Source: Bloomberg

Natural gas inventories have naturally been coming down the last several weeks because we're in the middle of winter and continued withdrawals are normal for this time of year. However, as you can see from what looks to be a very odd graph below, it's critical that the withdrawals at the end of this winter surpass those of last year and make progress towards 2015 levels.

As a reminder, 2014 and 2015 were some of the most brutal winters experienced in the last couple of decades, which is why there were such large draws in storage. It's important these withdrawals continue to occur in light of recent news that the Transco gas pipeline just delivered record volumes early last month. The further these inventories fall, the higher the volumes Williams can transport, plain and simple, as the Transco is wrapping up a decade long capacity expansion.

Source: Bloomberg

Moving forward to crude oil, the pattern is quite different because crude has been trading in a tight range since early December, just after OPEC moved to cut production at the Vienna meeting. That's a bit frustrating for midstream companies especially because E&Ps aren't necessarily inclined to start boosting flow, which would increase serviced volumes for pipelines. This sideways trading, naturally, won't last forever and there are critical events this year that could reshape the fundamental environment for both E&Ps and midstreams.

Source: Bloomberg

OPEC announced a few days ago that it is currently at 90% compliance with the set level for production cuts. That's substantial progress, obviously, and if the cuts are maintained, the potential for a 600k barrel draw in inventories will occur. The inventories in the United States have reversed course in recent weeks, piling up as producers take advantage of the best average pricing in several quarters. However, globally-reported OECD inventories have The only laggard in compliance is Russia, who still has to cut another 200 kbopd in order to be in line with its previously announced cuts. Below is a graph of OECD inventories, which are still above 3 billion barrels. When these inventories start to come down materially, which can happen if the compliance is maintained, crude prices will be able to pass the $60/barrel mark quite easily and, in turn, aid Williams with an increase in volumes.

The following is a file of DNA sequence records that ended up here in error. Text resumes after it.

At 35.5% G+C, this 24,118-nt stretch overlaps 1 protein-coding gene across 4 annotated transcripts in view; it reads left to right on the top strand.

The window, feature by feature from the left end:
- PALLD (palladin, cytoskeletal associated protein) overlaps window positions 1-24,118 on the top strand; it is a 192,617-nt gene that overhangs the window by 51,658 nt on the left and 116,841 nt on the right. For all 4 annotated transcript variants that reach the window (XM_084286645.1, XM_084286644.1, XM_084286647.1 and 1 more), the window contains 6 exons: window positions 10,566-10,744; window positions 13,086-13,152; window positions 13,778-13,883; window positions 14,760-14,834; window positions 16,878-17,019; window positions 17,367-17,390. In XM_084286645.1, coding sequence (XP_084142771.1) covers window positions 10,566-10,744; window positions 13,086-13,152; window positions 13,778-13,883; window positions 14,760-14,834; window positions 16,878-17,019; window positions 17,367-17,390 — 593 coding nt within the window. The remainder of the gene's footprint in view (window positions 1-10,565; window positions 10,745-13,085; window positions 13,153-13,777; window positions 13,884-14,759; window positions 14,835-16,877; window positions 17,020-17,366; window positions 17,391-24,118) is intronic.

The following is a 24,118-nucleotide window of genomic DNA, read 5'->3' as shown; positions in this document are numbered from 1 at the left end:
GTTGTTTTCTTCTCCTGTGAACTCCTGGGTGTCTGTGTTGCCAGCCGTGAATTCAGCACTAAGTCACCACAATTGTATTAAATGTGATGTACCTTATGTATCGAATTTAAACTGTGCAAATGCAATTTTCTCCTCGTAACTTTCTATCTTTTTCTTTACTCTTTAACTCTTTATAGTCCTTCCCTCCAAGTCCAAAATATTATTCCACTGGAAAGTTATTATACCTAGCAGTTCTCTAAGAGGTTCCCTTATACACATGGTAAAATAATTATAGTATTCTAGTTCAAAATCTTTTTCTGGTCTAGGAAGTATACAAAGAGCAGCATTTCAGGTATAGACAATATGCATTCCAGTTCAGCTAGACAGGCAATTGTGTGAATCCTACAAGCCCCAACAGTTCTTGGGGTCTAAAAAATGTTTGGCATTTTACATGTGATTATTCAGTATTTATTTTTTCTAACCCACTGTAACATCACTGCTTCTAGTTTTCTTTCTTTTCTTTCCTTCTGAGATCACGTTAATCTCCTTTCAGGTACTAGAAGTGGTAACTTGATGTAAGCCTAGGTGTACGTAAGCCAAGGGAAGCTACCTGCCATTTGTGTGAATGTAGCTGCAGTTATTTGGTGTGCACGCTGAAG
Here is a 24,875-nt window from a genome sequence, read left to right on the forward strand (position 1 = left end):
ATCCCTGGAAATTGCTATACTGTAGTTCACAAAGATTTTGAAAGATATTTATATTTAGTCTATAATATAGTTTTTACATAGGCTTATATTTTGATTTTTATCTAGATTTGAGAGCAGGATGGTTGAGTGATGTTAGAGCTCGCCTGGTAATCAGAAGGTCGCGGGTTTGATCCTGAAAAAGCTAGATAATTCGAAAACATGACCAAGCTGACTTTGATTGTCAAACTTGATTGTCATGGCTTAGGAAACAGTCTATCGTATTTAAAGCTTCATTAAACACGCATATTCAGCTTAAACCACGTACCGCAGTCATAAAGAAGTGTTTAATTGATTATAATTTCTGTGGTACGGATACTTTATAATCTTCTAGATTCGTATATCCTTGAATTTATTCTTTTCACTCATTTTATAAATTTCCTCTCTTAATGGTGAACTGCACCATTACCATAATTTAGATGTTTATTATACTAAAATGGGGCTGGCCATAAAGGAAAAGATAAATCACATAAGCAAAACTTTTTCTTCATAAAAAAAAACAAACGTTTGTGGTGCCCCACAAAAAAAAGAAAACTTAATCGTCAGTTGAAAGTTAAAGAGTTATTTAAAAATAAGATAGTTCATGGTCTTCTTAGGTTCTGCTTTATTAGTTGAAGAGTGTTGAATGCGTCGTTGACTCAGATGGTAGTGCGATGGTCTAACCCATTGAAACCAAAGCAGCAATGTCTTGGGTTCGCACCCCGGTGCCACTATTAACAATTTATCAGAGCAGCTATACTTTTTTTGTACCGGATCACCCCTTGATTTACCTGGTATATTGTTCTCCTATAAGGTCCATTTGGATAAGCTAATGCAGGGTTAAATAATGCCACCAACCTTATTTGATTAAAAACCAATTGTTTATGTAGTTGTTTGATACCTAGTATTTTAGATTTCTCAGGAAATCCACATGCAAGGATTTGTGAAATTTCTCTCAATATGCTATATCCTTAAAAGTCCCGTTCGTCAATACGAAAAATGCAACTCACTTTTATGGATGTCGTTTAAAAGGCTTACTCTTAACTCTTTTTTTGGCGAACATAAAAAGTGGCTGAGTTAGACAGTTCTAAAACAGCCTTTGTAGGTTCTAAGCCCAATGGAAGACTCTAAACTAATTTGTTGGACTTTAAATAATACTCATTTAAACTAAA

Source: Bloomberg


Williams reports earnings tomorrow, February 15 and with the spike in natural gas prices in Q4, we should see the report detail a strong improvement YOY, with volumes improved. The strategy shift that is currently occurring is quite interesting, as you don't see as many companies playing to their strengths as they should. Thus, I think the answer is, yes, there is near-term upside for Williams, but a lot of it has to do with inventory retractions and commodity pricing strength, even for a company like Williams who has a reduced dependency on the fundamental environment. The real ticket here is that the long-term picture is incredibly bright for the company and I fully expect distributable cash flow in the next cyclical uptrend to be robust based upon the actions they're taking now.

Disclosure: I/we have no positions in any stocks mentioned, but may initiate a long position in WPZ over the next 72 hours.

I wrote this article myself, and it expresses my own opinions. I am not receiving compensation for it (other than from Seeking Alpha). I have no business relationship with any company whose stock is mentioned in this article.